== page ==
Thursday, August 03, 2017

Up-Gunned But Not Up-Marined

The Navy and Marine Corps exercised a reinforced amphibious ready group that combines a Marine reinforced battalion (a MEU) and its amphibious ships with surface warships that can protect and support the troops:

The U.S. Navy has put its up-gunned expeditionary strike group concept into practice within a realistic war-fighting scenario, with allied surface combatants joining an amphibious ready group, or ARG, and its embarked Marines for a major exercise off the coast of Australia.

The Bonhomme Richard ARG was joined by a surface action group, or SAG, made up of the U.S. destroyer Sterett and four Australian frigates at Exercise Talisman Saber 2017, which saw American and Australian forces carry out two major amphibious landings at Australia’s Shoalwater Bay Training Area.

The expeditionary strike group is getting close to the marine expeditionary battle force I mentioned back in 2000 (see article starting on p. 38) that added warships to an amphibious ready group. It was just a tangential reference with a mention of supporting ships for the ARG (the editors stripped out the graphic that I used to illustrate the concept in lieu of words to stay within the word limit of the contest). I filled in that hole by describing the force here (on my original site preserved here):

The Marine Expeditionary Battle Force (MEBF) itself is a force designed to get a Marine Expeditionary Brigade, including heavy firepower, into a battle quickly. The MEBF is built on the forward deployment of an Amphibious Ready Group's (ARG) Marine Expeditionary Unit (MEU) and Navy combat ships. The concept relies on sailing prepositioning ships (SPS) becoming an integral part of the ARG with the airlift power of the Air Force linking the whole brigade-sized unit across global distances. The vulnerability of prepositioning ships either anchored or sailing alone is reduced by having the protection of the warships of a Surface Action Group (SAG). The MEBF can put the Marine battalion landing team ashore as it would now, while unloading the equipment for the balance of a brigade from the SPS which will marry up with personnel carried to the theater from the United States or Okinawa by the Air Force.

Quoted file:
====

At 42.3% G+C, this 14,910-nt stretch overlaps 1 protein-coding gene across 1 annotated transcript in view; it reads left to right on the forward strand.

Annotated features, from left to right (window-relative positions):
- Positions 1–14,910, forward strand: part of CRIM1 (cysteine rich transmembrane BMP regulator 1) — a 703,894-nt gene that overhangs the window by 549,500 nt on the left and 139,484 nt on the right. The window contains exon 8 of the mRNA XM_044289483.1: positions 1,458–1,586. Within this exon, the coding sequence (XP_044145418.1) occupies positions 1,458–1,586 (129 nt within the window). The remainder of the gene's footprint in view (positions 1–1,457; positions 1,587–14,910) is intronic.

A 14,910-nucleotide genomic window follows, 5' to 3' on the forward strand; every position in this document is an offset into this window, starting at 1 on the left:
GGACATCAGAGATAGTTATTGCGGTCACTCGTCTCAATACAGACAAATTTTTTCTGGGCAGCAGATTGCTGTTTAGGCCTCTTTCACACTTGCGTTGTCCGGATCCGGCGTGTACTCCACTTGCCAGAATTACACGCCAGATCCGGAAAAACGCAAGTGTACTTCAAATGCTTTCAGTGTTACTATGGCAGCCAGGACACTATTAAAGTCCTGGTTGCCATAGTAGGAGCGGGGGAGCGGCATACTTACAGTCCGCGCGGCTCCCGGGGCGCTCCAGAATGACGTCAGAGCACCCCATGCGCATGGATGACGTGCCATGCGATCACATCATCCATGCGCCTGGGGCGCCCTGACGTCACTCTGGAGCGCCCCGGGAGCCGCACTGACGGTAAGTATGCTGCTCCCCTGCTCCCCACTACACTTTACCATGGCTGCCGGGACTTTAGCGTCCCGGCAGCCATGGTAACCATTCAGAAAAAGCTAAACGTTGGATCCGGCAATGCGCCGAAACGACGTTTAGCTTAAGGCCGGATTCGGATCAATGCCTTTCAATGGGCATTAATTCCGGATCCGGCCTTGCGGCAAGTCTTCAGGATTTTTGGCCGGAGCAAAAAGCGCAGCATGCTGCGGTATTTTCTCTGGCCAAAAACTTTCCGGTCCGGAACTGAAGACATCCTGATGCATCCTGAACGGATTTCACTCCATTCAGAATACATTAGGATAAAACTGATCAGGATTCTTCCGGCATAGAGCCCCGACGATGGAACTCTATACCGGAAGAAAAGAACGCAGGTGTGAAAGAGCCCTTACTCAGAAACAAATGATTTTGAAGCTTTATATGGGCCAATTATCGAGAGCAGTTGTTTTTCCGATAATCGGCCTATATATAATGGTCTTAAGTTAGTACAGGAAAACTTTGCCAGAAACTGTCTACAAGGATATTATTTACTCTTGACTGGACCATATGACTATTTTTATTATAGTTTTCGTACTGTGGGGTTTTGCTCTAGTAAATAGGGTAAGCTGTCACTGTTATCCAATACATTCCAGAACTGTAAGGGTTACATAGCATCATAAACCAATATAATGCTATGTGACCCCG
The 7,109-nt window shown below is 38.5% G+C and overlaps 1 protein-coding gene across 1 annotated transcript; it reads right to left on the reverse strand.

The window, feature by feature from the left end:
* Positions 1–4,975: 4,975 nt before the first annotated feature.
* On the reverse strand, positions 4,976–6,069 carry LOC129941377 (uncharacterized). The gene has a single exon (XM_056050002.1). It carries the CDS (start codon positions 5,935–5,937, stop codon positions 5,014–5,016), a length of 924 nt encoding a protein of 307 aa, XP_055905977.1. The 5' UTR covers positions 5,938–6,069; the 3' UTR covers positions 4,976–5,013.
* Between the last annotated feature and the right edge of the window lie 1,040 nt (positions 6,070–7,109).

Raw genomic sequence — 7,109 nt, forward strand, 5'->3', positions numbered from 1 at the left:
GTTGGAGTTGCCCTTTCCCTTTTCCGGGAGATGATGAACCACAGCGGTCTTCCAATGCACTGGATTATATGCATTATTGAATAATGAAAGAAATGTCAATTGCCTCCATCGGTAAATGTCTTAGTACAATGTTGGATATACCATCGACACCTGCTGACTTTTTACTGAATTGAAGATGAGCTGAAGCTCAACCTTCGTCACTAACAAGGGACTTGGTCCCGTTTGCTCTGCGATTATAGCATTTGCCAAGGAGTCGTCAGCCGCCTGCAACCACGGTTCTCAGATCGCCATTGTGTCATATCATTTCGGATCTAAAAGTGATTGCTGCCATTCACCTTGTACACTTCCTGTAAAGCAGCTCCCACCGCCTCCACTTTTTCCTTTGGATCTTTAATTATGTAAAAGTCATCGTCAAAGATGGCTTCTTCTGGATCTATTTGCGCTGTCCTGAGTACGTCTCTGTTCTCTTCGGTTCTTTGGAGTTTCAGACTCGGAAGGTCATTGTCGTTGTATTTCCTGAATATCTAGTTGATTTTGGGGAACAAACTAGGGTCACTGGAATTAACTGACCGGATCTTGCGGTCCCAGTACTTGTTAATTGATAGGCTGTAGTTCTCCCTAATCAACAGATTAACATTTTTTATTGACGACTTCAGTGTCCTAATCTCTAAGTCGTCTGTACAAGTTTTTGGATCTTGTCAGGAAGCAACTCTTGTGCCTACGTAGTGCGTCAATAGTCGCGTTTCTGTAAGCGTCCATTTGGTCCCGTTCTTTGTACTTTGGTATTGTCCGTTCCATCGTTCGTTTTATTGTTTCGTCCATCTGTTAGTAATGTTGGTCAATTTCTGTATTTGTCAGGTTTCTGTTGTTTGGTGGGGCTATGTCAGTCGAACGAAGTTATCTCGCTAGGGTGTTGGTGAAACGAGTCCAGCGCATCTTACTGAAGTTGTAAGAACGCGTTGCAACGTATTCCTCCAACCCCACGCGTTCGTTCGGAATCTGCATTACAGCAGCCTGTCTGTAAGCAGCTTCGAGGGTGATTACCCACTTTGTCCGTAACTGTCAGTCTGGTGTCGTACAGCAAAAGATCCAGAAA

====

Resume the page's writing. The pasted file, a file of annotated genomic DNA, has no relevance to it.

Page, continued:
This is the graphic:

Not that my idea of adding warships to the ARG was unique. In my defense, in the earlier days of the Internet, information wasn't nearly as available and I was unaware of the Navy experiments with doing exactly that. But it made sense to me.

The part missing from the modern ESG is the equipment for reinforcing units. That at least was a unique contribution in my article:

One answer is steaming prepositioning ships. Taking the concept one step further, sailing with an amphibious ready group (ARG) will protect prepositioning squadrons. As ARGs rotate to homeports, prepositioning ships could unload weapons and vehicles for maintenance before sailing again. Such squadrons travelling with ARGs will allow the Marines to reinforce landings rapidly. Two battalions plus brigade assets either in the United States or on Okinawa could be combined with LAV variants and heavy equipment to support an embarked expeditionary unit. One battalion and brigade assets could be on immediate deployment notice while a reserve battalion would have longer to prepare for movement.

My idea was to get a full Marine brigade on the ground quickly with just a battalion forward deployed with the expeditionary battle force.